Lilly Has Earned Its Lousy Rep

| About: Eli Lilly (LLY)

There don't seem to be very many pharmaceutical companies less-liked than Eli Lilly (NYSE:LLY). There's a long tradition here of blaming others for their problems (the government and prior management teams, especially), designing trials poorly, and generally mismanaging the pipeline to say nothing of the expense structure. Said differently, Lilly doesn't have one of the highest dividend yields in Big Pharma because its payout ratio is high.

A Little Good News In Q4

Against that dour intro, Lilly had a pretty respectable fourth quarter with a few catches. Revenue declined 2% overall as strong volume growth (8%) was buried by price erosion (11%). Pharmaceutical sales fell 4%, with sales in the U.S. down 6% (despite a 11% volume increase). Lilly's good quarter largely came down to strength in the diabetes franchise (which is definitely a positive) and less-than-expected erosion of the now off-patent Zyprexa.

Profit performance was mixed. Gross margin did decline two points from last year, but was stronger than most analysts had expected. Operating income, though, tumbled 19% on an adjusted basis and SG&A expenses rose 7%.

Lilly's Pipeline More Like A Roulette Wheel

Though I'm not a fan of casino table games, my understanding is that games like keno and roulette offer the worst odds. That feels a bit like how Lilly has structured its pipeline.

The most interesting compound, solanezumab for Alzheimer's, is far and away the least likely to make it to market. Although Lilly reported that the drug has passed through a futility analysis, the reality is that all four endpoints would have had to show less than a 30% chance of success for the study to stop. That's not terribly convincing.

Success would make this is a multi-billion dollar drug, but the odds are poor and incrementally better with Baxter's (NYSE:BAX) Gammagard and bapineuzumab (co-developed by Johnson & Johnson (NYSE:JNJ) and Pfizer (NYSE:PFE). With final results expected later this year, that will be a major driver to Lilly's long-term value.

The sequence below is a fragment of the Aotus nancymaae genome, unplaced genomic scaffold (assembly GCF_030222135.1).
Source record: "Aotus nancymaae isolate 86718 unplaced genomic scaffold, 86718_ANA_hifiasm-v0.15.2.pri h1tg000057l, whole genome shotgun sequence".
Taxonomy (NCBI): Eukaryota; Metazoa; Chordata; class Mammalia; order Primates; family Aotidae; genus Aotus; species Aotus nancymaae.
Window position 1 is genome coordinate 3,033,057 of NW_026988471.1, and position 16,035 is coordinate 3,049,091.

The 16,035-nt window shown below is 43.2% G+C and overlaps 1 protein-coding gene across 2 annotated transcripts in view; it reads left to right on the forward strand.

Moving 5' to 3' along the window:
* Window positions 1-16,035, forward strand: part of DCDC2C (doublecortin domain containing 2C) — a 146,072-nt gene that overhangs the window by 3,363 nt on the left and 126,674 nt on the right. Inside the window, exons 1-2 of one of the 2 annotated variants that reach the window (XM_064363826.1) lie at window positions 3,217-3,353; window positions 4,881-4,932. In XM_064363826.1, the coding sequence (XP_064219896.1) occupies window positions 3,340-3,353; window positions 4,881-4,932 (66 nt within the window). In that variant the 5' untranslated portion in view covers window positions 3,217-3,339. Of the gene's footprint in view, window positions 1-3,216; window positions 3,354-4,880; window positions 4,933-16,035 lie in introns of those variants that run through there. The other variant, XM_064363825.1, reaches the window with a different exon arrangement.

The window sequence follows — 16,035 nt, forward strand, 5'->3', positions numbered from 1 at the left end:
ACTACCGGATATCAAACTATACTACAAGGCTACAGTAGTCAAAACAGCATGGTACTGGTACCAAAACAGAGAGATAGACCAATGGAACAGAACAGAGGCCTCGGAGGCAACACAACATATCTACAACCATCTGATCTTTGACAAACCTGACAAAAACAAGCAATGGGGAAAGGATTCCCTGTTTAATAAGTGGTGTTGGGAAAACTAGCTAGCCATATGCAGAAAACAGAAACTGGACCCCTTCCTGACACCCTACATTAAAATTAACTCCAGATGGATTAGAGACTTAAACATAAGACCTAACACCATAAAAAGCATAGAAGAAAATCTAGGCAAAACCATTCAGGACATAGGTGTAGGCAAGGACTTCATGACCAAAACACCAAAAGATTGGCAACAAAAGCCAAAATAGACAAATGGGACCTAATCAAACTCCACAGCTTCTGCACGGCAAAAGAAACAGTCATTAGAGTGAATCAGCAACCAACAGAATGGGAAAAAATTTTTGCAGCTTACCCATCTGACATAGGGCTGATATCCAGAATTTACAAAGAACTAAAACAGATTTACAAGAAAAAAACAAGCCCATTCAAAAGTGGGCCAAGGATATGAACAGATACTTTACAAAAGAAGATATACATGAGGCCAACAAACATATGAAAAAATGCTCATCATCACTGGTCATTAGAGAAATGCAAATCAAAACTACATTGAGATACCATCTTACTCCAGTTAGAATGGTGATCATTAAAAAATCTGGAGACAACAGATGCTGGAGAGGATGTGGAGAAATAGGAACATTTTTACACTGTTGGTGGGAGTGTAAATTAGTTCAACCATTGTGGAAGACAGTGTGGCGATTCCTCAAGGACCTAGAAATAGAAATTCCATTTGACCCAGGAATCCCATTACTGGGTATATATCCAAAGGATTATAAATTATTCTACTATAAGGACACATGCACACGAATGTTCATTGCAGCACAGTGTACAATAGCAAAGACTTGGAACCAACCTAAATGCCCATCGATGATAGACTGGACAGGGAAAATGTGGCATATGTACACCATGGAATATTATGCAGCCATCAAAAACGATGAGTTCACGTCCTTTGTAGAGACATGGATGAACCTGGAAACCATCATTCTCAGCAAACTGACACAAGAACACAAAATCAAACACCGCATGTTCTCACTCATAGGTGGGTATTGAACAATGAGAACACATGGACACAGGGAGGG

Beyond solanezumab, edivoxetine for depression is another low-probability/high-potential drug that likely won't be a blockbuster, but could be a strong contributor in the $500M sales range. There may be more promise with Lilly's JAK drug for rheumatoid arthritis, but this too is becoming a crowded drug class.

In contrast, Lilly will have to launch dulaglutide against a two-year headstart for Amylin's (AMLN) Bydureon (assuming the data is good enough for approval), while other insulin products in the pipeline represent more of a chance to maintain the franchise against Sanofi (NYSE:SNY) and Novo Nordisk (NYSE:NVO) as opposed to real growth.

Mind The Gap

Why does all of this talk of the pipeline matter? Well, something on the order of 60% of 2012's estimated sales will be generic by 2018, with Cymbalta (about 20% of this quarter's revenue) being the biggest loss in late 2013. Any major disappointments will pretty much force the company to significantly tighten the screws on SG&A and R&D spending to maintain margins and running a tight ship has been an issue for Lilly relative to rivals like Pfizer and Merck (NYSE:MRK).

Many analysts are expecting products currently in Lilly's pipeline to contribute roughly half of the company's forecast revenue in 2018 - a pretty lofty assumption given the difficulties in getting drugs to market for conditions like Alzheimers, depression, and diabetes. What's more, analysts have taken Lilly to task in recent times for sloppy trial design and that could up the risk on the entire pipeline.

The Bottom Line

Time will tell if Lilly made the right decision in jointly ending its development and marketing agreement with Amylin on Bydureon. While management made sure it was "blood in, blood out" for Amylin, the fact remains that Lilly's revenue 2014-2016 is not looking so strong and a drug with $1 billion-plus potential like Bydureon would have helped.

Either way, Lilly needs to stop making excuses and start delivering better performance. As it stands today, Lilly is a decent enough yield play but not a very compelling stock. Success in Alzheimer's would definitely boost the fair value of this stock meaningfully, but investors should pause to ask themselves if they really want to invest with a management team that has structured a Big Pharma more or less in line with the high-risk/high-reward biotech sector.

Disclosure: I am long AMLN.